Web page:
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Australian Short Neck

Side Neck Turtles

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Australia has two basic types of turtles (Australians call
them all tortoises.), the long-snake-necked species and the
short-necked species. Australia does not allow export of its
native turtles, but the native ranges of some species extend
out of Australia and others have been captive-bred for some
years, so a number of Australian turtles are currently sold
in the pet trade.

The Emydura genus contains a number of species which might
be sold with the common name of Australian Short-neck or
Side-neck Turtle, among them are the:

- Brisbane Short-necked Turtle (Emydura macquarii signata)
- Clarence River Turtle (Emydura macquarii binjing),
- Hunter River Turtle (Emydura macquarii gunabarra),
- Jardine River Turtle (Emydura subglobosa)
- Krefft's Turtle (Emydura krefftii),

- North-West Red-Faced Turtle (Emydura australis),
- Northern Yellow-Faced Turtle (Emydura victoriae),
- MacLeay River Turtle (Emydura macquarii dharra),
- Macquarie/Murray River Turtle (Emydura macquarii
- Pink-bellied Side-neck Turtle (Emydura subglobosa
- Red-bellied Short-necked Turtle (Emydura subglobosa)
- Sydney Basin Turtle (Emydura macquarii dharuk),
- Worrell's Short-Necked Turtle (Emydura worrelli)

The Australian Short-neck Side-neck turtles most commonly
sold for pets are the Macquarie/Murray River Turtle (Emydura
macquarii macquarii), the Red-bellied Short-necked Turtle
(Emydura subglobosa, and the Pink-bellied Side-necks
(Emydura subglobosa subglobosa). If you are an experienced
turtle owner and do your research, any of these species will
make fairly easy to care for and interesting pets.

Australian Short-neck Side-neck Turtles need a fairly large
habitat because they are active turtles and swim well. An
outdoor pond is the best way to keep these turtles, but if
your circumstances don't allow that and you must keep your
turtle indoors, use at bare minimum a forty gallon breeder
tank. Create a secure land area in the tank for basking,
with a ramp for easy access, and if you have a breeding pair
of turtles be sure to make it large enough to hold a fairly
deep substrate of sand or vermiculite for egg-laying.

Provide a full-spectrum UVB lamp for vitamin D absorption,
and leave it on thirteen hours per day. Make sure the lamp
you buy lives up to its claims and is actually full-
spectrum, and replace it every six months. Keep the water
extremely clean with a good turtle tank filter (Fish
aquarium filters from the pet store won't do the job.) and
change the water completely very often, as this is essential
to keeping turtles of this species healthy. Use an aquarium
heater and thermostat to keep the water temperature between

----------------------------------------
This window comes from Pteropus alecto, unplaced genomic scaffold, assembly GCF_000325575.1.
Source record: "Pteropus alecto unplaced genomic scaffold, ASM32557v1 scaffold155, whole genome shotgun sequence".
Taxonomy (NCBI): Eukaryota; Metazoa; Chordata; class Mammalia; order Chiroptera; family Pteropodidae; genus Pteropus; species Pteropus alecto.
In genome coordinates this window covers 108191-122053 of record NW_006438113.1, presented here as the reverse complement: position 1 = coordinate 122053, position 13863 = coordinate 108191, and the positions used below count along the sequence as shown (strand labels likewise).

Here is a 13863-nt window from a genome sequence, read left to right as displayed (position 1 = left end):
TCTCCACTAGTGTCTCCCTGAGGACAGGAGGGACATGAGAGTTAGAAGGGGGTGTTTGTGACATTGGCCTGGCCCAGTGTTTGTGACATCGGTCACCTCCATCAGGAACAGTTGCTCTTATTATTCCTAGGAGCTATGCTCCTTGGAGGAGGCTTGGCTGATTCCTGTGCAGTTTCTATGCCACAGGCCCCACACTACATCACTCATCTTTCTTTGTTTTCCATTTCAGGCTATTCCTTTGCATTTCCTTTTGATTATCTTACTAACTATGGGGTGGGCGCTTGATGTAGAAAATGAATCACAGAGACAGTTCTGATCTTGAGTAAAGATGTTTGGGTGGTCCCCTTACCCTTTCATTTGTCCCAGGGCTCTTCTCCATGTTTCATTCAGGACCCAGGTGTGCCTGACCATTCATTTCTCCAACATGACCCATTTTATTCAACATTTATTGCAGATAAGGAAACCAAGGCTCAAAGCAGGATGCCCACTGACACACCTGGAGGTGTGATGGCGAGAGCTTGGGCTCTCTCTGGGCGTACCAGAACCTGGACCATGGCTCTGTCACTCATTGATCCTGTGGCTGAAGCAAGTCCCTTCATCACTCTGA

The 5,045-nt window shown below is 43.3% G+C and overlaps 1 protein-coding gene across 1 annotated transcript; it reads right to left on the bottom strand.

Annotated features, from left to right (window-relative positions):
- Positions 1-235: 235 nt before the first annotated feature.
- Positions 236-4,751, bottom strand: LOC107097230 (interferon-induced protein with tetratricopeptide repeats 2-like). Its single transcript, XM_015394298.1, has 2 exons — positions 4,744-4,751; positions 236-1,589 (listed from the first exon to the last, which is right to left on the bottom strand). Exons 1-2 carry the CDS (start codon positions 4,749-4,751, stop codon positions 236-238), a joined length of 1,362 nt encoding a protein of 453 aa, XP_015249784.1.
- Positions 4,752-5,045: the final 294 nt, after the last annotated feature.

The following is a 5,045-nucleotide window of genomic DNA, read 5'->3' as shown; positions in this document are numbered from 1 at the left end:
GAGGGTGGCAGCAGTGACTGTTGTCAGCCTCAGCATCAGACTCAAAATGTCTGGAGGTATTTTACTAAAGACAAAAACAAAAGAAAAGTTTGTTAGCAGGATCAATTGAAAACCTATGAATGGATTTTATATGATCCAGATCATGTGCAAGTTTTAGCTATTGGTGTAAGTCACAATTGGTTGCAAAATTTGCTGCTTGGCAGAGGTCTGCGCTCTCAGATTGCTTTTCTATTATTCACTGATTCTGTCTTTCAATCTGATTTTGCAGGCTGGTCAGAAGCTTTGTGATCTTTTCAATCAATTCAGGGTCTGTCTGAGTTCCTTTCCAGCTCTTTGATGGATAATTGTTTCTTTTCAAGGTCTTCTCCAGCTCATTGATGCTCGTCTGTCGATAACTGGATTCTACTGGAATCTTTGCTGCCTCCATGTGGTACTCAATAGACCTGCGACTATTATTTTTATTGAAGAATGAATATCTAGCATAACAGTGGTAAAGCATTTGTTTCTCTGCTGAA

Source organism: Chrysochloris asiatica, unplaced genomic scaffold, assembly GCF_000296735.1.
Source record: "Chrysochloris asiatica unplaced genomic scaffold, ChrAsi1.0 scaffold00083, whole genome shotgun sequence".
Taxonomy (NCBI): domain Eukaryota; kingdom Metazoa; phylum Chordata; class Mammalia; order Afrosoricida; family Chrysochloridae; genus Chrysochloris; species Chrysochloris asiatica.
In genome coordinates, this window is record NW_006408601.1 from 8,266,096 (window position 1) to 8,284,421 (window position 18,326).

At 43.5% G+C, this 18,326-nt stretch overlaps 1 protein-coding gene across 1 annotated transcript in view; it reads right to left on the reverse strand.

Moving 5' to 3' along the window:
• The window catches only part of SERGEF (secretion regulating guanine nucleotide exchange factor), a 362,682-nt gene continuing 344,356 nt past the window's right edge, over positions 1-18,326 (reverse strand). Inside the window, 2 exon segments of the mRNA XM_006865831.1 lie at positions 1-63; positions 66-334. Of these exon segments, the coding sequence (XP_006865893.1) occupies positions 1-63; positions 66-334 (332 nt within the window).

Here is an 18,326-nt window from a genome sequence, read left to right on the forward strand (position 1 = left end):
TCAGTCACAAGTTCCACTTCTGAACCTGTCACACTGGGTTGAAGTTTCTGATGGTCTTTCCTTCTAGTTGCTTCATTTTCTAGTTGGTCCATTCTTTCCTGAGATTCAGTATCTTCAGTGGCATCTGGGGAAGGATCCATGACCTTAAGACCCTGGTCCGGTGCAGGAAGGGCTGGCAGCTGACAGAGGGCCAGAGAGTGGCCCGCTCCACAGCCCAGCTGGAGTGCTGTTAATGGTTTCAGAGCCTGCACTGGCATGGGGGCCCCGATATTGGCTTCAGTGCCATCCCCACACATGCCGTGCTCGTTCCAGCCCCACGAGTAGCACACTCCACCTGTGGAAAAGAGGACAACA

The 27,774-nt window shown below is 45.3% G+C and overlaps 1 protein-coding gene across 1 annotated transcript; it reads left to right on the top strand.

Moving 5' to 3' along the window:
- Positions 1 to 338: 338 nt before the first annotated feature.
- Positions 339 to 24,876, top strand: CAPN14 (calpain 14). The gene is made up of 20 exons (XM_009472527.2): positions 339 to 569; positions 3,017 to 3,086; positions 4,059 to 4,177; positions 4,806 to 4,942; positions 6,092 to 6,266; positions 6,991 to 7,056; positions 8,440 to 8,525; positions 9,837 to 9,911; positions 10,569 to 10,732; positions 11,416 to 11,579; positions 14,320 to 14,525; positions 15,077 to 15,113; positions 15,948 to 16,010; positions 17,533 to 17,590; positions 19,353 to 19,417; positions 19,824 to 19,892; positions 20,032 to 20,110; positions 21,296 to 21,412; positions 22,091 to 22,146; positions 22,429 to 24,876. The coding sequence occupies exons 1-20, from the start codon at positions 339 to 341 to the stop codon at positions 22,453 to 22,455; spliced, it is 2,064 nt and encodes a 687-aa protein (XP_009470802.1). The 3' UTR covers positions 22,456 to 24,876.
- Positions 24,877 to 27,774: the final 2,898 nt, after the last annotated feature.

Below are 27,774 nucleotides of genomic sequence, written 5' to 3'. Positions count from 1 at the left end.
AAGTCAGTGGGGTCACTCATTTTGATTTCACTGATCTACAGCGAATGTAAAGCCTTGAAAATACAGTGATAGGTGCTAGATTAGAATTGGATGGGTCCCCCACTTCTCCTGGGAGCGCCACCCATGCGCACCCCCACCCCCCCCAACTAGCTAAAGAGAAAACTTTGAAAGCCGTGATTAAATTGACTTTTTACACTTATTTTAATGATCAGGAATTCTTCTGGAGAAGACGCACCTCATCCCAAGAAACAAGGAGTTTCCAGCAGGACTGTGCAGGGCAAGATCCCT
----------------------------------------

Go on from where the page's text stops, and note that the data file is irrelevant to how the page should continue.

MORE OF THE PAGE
seventy-five and eighty-four degrees Fahrenheit (twenty-four
to twenty-nine degrees Celsius).

You should also keep on hand a smaller tank to use for a
hospital/quarantine tank, and you might want to use it for
feeding also, as using a separate tank for feeding helps
greatly in keeping the home tank clean. The Emydura family
of turtles are very aquatic, seldom leaving the water except
to bask or nest, but they do like to bask, sometimes for
hours, so give them natural sunlight if possible, and a good
spotlight if not, over their basking area.

Most species in the Emyduras family are primarily
carnivores. They have jaws that can crush snails and
crawfish, and eat snails, crustaceans, insects and aquatic
insect larvae, earthworms, feeder fish, and many will also
eat aquatic plants such as water hyacinth and duckweed,
leafy vegetable greens and fruits. Aquatic turtle sticks,
low-fat dog or cat food and trout chow also make a good
occasional addition to their diet for variety and
crunchability, and a cuttlebone in the tank will provide
both calcium and crunch.

The Emydura family reproduces quite well in captivity. The
breeding/nesting season lasts from mid-winter to summer in
North America, with the female climbing onto land during the
night and digging a quickly done nest in a secluded spot,
laying seven to fifteen eggs one inch long eggs, and
hurriedly and carelessly covering them. Incubation time
should be at eighty-one to eighty-three degrees F. (twenty-
seven to twenty-nine C.), and takes from forty-two to fifty

The Australian Short-neck Turtles are an attractive and
interesting family of turtles, and if you are an experienced
turtle keeper and careful to give them what they need, you
will have your charming and hardy pets for many years.

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